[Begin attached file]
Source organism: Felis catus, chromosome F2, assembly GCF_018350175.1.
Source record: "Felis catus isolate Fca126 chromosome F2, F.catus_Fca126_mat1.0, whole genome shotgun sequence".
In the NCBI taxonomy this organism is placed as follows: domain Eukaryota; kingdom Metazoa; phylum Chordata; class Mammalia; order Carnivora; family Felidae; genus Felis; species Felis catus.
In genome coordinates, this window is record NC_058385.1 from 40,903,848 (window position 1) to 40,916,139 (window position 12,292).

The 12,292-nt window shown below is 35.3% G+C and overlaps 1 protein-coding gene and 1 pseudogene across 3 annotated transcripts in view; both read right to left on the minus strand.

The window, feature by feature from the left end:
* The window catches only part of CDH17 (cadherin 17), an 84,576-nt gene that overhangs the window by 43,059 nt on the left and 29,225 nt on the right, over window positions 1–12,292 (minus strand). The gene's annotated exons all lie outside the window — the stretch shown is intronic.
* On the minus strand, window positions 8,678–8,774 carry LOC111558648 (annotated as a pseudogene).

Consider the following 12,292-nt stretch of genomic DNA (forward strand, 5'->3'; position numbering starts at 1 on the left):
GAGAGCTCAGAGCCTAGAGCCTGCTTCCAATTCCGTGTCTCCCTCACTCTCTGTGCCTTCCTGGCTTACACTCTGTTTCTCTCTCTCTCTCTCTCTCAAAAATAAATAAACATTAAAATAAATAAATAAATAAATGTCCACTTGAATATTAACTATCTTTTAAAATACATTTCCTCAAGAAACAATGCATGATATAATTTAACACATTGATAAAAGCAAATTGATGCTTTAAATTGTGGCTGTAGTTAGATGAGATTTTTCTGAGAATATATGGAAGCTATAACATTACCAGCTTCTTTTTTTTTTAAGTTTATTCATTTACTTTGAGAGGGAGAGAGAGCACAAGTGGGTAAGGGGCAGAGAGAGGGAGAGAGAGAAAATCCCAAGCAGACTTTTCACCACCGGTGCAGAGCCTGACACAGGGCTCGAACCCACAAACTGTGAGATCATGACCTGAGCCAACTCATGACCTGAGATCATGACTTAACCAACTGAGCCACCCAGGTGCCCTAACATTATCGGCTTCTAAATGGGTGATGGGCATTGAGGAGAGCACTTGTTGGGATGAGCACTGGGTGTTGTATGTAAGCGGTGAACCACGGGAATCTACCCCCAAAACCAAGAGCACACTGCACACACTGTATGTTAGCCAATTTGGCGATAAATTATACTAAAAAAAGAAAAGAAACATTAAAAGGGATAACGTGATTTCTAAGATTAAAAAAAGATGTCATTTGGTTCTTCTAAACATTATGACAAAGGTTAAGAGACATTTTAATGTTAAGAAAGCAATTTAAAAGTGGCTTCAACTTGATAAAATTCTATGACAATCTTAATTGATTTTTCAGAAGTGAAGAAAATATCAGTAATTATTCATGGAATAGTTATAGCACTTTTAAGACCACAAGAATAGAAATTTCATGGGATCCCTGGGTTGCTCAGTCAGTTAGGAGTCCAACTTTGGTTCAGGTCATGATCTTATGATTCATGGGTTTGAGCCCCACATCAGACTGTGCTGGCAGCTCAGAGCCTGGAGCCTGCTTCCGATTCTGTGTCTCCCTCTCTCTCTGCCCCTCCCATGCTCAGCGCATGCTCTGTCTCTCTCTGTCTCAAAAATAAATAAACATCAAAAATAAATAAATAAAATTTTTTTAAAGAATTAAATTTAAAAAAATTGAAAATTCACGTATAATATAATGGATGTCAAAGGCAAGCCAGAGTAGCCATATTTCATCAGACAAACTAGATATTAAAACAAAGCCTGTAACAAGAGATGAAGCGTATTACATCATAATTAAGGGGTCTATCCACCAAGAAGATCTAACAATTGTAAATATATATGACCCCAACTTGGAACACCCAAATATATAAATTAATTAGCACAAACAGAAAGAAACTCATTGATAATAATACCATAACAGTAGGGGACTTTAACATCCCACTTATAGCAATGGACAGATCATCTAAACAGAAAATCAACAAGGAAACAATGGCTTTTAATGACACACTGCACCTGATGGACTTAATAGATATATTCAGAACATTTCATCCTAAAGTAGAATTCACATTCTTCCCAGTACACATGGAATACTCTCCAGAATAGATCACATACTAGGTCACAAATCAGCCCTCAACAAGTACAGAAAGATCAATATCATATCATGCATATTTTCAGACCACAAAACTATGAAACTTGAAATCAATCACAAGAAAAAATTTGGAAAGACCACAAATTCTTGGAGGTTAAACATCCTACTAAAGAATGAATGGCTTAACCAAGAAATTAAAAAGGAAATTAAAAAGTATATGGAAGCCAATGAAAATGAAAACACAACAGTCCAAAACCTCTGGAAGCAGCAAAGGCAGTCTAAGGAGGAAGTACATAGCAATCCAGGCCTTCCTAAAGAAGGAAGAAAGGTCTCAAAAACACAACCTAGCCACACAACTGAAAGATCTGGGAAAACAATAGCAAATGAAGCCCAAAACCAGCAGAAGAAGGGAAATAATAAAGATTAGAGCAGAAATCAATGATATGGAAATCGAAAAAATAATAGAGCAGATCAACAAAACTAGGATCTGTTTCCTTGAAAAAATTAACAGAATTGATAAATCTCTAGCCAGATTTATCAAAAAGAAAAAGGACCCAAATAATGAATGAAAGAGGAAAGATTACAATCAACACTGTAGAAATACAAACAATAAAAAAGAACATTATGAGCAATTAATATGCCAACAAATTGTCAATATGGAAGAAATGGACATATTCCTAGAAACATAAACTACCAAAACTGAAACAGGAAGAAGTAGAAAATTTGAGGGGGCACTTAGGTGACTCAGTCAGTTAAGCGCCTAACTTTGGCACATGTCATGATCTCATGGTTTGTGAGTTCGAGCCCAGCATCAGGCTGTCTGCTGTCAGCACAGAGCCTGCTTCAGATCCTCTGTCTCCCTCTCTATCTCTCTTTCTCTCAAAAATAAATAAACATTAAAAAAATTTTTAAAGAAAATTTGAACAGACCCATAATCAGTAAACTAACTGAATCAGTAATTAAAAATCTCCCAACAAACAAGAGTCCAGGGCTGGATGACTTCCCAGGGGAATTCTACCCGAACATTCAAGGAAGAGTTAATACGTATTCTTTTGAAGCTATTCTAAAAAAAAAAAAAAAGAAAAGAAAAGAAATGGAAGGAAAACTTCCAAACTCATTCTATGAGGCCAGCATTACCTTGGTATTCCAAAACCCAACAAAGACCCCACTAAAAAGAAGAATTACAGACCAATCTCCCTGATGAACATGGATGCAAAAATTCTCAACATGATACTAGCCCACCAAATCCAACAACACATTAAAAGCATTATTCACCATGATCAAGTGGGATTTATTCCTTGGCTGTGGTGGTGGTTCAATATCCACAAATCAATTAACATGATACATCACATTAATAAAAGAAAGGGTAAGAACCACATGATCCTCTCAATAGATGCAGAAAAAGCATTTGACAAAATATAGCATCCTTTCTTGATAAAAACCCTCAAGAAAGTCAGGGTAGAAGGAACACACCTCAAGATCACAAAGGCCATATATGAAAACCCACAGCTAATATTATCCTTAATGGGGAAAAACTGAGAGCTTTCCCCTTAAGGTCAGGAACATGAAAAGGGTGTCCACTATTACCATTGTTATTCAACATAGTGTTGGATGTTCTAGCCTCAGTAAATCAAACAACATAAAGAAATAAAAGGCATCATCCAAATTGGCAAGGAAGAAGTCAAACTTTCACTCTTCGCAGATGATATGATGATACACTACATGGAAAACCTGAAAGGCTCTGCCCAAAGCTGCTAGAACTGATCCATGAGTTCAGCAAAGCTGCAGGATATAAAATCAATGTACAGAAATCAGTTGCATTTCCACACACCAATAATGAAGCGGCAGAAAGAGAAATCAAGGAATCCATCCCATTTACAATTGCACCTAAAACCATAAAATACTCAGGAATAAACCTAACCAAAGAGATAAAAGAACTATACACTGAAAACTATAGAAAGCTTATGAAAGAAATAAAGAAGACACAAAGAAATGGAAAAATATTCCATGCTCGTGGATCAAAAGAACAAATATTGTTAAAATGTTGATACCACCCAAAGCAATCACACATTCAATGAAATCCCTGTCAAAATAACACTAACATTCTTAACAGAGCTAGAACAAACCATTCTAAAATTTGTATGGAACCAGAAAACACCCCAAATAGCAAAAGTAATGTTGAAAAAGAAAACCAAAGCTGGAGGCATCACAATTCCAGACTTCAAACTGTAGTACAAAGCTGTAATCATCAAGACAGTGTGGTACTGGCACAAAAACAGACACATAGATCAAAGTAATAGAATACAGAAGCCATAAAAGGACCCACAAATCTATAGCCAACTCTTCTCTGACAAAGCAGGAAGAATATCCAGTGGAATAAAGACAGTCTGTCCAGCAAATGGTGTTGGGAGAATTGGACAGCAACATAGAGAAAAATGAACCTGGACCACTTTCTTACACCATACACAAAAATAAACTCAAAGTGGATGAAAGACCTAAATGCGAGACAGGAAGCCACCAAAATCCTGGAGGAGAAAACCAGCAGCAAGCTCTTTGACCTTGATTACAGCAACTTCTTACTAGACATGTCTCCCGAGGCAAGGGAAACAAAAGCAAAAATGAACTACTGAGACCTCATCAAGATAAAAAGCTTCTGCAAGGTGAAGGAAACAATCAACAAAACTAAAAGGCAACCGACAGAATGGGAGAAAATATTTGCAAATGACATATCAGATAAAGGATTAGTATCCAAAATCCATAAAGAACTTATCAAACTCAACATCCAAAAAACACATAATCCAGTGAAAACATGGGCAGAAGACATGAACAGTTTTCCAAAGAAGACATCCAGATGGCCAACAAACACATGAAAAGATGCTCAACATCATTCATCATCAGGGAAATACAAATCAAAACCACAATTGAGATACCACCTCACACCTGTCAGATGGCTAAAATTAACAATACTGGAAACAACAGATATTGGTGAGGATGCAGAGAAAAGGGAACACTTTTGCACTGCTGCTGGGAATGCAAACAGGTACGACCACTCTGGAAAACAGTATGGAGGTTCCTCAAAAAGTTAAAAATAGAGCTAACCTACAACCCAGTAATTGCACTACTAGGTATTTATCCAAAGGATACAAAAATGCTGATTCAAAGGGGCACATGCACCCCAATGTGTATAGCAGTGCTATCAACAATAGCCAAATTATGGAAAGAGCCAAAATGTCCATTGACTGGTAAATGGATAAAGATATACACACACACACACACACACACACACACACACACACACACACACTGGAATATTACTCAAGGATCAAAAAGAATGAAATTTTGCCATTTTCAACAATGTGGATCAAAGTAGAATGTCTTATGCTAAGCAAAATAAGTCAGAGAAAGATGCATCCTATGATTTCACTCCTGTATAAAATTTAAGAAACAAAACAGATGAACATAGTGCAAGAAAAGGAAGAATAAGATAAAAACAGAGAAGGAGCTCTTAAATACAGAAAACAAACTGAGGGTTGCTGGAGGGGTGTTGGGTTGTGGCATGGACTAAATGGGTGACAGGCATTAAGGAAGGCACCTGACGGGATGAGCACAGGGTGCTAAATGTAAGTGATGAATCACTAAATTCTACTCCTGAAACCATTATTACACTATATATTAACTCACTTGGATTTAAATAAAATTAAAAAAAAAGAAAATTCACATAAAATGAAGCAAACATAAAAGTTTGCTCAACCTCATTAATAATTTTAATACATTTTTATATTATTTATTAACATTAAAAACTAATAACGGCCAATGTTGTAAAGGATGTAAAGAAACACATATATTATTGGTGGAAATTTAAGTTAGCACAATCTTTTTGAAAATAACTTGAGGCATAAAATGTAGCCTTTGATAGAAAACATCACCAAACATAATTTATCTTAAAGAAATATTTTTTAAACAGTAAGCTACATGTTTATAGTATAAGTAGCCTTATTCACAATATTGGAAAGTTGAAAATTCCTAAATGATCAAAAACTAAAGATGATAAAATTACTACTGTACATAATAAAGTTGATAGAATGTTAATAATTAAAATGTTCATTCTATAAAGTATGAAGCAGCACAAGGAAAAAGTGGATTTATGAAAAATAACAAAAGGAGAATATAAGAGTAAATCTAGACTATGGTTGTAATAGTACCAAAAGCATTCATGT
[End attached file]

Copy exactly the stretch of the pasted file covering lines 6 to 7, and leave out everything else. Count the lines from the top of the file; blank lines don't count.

The window, feature by feature from the left end:
* The window catches only part of CDH17 (cadherin 17), an 84,576-nt gene that overhangs the window by 43,059 nt on the left and 29,225 nt on the right, over window positions 1–12,292 (minus strand). The gene's annotated exons all lie outside the window — the stretch shown is intronic.